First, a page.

Spend time visualizing positive occurrences and outcomes for the nation and the world. New-Age bullshit? Nope. You're going to be less clear, less active, less inspired to speak and act if you're drenched in fear and negativity and cultivate a bleak vision for how it'll all come out. Even if you're not sure it's valid, just experiment with soothing yourself and imagining the best of happenings and outcomes. If it makes you feel better on any level, it's a worthy experiment.
Remember when you didn't think the nation was ready for a Black president? Remember when it seemed impossible to keep Obama in office for two terms? We've basically had a decade of something seriously radical for our country, and it was a long time coming. Did you get jaded and forget that? Did you get too focused on very real problems we still have and lose sight of the wonder? For the first decade in history, Black children have a very high ceiling for what they can aspire to, a very different sense of what's possible for them personally and as a people. Not only have they had Black role models in the highest place, but so have my white kids—and I'm in awe of this fact, and so appreciative of this reality. So what else is possible? Dare to imagine into that, and vote for it, not only at official voting time in the fall, but through your thoughts, language, choices, and actions, small and large.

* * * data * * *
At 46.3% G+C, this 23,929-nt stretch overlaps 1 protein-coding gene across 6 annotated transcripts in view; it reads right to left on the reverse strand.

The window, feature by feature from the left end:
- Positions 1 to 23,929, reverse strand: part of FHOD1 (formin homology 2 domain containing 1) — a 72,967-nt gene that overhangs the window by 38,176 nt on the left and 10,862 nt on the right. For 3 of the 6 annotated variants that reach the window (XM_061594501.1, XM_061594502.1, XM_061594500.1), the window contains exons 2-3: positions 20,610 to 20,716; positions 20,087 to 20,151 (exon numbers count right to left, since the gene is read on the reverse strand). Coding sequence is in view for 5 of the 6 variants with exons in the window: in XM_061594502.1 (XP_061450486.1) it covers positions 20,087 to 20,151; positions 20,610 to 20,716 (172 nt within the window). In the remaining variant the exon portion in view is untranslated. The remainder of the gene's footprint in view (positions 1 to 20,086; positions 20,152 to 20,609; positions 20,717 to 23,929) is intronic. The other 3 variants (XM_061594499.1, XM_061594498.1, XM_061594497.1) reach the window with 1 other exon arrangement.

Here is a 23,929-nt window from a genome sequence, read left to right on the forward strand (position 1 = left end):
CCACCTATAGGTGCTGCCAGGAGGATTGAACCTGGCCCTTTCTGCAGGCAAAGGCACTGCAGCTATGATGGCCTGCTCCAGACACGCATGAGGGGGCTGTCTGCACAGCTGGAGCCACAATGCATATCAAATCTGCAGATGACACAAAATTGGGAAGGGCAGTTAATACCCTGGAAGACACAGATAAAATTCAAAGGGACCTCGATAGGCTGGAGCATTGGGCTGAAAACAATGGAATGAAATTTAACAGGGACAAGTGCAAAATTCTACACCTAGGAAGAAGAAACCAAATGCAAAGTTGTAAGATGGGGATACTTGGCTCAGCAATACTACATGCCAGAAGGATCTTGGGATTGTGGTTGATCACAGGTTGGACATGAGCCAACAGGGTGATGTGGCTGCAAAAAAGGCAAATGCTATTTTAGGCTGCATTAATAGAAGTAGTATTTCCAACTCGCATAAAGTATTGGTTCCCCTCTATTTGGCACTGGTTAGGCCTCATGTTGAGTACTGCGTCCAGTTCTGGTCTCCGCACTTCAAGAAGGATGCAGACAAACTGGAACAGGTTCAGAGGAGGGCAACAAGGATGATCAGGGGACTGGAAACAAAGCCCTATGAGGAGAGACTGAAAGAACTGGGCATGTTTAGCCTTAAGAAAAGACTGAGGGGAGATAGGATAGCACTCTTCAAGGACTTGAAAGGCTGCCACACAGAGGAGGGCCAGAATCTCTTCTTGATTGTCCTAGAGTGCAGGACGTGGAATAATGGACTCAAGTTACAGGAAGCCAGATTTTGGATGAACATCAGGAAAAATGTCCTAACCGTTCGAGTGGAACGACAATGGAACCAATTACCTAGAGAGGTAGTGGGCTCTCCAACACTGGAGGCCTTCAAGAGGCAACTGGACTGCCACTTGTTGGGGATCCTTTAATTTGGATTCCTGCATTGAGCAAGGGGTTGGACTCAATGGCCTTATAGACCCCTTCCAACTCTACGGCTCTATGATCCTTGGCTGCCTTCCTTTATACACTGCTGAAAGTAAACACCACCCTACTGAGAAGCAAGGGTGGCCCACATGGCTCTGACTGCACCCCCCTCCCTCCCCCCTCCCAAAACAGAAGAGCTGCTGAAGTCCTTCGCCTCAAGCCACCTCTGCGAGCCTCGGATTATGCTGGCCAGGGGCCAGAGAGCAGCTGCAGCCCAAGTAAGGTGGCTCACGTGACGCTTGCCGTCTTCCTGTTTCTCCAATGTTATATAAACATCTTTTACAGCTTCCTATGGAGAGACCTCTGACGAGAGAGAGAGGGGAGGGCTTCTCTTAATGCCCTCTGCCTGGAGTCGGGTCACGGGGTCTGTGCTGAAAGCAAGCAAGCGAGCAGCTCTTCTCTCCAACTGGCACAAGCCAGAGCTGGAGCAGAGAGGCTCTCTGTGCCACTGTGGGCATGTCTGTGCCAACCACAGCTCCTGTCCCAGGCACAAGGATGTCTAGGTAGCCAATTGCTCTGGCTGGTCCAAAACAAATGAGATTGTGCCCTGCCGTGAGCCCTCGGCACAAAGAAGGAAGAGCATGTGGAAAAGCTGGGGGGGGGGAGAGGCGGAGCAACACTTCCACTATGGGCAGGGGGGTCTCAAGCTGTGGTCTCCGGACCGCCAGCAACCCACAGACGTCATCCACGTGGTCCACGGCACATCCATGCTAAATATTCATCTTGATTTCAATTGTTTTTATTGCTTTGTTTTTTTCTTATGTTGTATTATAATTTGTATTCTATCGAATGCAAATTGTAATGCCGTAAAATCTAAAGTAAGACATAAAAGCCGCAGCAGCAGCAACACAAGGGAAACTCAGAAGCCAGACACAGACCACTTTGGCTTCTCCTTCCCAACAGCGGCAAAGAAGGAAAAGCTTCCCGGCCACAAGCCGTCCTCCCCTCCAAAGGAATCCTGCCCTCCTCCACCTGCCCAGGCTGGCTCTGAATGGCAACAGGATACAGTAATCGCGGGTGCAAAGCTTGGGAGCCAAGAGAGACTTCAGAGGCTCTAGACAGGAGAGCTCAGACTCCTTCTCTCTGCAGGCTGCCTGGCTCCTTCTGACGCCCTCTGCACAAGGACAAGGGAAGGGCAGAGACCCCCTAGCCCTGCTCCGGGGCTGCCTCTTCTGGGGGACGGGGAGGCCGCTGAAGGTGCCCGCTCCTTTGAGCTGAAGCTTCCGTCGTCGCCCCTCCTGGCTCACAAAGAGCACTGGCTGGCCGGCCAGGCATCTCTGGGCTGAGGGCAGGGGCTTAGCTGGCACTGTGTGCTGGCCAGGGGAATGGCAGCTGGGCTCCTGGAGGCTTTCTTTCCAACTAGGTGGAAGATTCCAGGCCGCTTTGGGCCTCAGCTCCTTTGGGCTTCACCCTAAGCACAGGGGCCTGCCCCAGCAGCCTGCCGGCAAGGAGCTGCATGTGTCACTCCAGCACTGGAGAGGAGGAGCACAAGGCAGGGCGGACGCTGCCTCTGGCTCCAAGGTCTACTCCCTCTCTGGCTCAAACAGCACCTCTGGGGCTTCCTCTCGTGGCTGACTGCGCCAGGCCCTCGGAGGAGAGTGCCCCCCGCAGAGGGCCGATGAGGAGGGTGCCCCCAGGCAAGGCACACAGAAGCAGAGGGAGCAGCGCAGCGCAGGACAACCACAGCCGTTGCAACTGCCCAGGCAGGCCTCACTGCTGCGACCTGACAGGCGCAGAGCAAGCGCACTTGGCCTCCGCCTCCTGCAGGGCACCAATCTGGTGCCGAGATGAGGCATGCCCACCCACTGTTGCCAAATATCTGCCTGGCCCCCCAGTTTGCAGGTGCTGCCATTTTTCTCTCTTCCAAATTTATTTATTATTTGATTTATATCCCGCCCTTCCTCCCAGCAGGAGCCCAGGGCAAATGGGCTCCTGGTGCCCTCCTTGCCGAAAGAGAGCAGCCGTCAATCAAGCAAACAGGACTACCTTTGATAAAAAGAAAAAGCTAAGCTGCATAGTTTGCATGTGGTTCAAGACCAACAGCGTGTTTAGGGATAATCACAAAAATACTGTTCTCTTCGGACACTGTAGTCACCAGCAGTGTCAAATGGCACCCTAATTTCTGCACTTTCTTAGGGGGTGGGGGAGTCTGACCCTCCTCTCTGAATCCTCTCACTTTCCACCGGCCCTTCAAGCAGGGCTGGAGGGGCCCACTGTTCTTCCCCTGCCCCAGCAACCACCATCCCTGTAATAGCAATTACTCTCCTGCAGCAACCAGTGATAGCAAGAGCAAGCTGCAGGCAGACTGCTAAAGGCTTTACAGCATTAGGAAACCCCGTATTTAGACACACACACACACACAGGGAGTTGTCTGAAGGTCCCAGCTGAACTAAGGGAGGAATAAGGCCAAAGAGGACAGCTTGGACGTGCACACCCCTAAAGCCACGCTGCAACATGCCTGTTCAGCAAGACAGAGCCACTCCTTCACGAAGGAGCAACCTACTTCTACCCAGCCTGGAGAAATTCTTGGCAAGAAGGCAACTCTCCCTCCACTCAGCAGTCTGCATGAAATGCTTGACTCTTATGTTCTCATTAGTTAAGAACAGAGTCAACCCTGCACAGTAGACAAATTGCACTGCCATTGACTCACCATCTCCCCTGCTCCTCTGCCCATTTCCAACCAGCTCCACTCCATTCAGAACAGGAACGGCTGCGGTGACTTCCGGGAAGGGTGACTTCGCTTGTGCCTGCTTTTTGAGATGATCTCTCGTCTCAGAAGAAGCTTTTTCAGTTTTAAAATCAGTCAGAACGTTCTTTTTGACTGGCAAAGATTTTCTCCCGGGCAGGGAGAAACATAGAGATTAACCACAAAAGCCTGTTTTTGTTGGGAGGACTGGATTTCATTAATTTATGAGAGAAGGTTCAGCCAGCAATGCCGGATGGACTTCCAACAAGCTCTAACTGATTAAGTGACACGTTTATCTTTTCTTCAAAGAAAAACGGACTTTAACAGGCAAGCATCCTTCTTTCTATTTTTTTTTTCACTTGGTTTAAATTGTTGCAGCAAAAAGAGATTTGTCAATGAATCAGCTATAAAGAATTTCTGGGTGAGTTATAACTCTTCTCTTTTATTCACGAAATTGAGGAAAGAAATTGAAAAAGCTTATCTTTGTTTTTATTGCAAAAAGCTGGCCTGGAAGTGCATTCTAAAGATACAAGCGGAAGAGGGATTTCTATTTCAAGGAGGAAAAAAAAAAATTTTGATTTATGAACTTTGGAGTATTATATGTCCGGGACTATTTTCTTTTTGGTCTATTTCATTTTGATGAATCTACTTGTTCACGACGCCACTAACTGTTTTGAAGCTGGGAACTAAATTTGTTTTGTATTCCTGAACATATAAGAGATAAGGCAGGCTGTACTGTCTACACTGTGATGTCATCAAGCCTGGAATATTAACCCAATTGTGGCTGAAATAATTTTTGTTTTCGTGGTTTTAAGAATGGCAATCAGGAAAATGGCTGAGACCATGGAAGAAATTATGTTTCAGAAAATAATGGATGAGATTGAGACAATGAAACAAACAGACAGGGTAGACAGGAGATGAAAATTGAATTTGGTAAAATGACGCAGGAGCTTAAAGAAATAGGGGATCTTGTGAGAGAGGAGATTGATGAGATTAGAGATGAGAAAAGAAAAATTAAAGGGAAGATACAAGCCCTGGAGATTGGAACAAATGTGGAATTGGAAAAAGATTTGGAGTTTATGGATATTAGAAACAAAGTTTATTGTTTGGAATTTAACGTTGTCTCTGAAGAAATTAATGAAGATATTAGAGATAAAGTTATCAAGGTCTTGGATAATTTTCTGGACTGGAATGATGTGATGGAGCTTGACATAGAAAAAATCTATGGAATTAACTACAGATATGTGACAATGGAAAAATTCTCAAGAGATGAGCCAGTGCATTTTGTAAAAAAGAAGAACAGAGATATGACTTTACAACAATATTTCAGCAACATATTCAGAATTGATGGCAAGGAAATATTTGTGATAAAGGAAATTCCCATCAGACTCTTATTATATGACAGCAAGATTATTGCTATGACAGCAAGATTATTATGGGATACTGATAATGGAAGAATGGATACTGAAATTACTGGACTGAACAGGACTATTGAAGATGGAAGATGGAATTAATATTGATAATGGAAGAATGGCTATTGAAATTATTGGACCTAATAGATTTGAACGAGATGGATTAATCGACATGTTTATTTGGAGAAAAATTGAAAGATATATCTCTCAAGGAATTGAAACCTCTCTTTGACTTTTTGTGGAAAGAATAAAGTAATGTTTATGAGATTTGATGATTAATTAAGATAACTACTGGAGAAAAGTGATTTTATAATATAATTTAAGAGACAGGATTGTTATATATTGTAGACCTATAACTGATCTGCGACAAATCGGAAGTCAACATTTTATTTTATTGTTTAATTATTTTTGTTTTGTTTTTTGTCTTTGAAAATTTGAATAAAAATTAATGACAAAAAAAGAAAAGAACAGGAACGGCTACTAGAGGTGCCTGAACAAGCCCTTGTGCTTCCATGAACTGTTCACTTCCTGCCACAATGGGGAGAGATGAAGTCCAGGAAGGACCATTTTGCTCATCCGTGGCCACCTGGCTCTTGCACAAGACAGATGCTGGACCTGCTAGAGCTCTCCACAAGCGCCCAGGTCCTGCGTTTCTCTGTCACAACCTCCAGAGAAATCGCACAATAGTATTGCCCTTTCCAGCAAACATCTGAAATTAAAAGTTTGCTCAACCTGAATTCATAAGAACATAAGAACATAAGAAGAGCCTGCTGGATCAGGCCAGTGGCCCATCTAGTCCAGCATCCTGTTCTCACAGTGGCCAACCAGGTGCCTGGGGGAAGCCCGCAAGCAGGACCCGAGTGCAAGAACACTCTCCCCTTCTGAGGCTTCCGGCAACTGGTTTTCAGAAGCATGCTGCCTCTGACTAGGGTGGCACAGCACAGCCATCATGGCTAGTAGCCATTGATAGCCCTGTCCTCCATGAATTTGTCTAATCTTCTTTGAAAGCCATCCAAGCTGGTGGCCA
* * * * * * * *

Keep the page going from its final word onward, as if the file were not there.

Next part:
Love & blessings, Jaya
p.s. Send me any feedback you've got. I find it very helpful and bolstering toward offering more of what actually serves you. Plus, I don't normally talk about politics in my professional work & writings, but I seem to have the belief we all need to be talking more effective talk about the, uh, elephant on the premises.
My calendar is unusually spacious and you can schedule yourself on it online if you like the DIY experience, or contact me at firstname.lastname@example.org if you want me to schedule you. I'm rising up from the depths of finishing-the-book and eager to do what I do with the beautiful ready-to-quit-suffering people who come to me.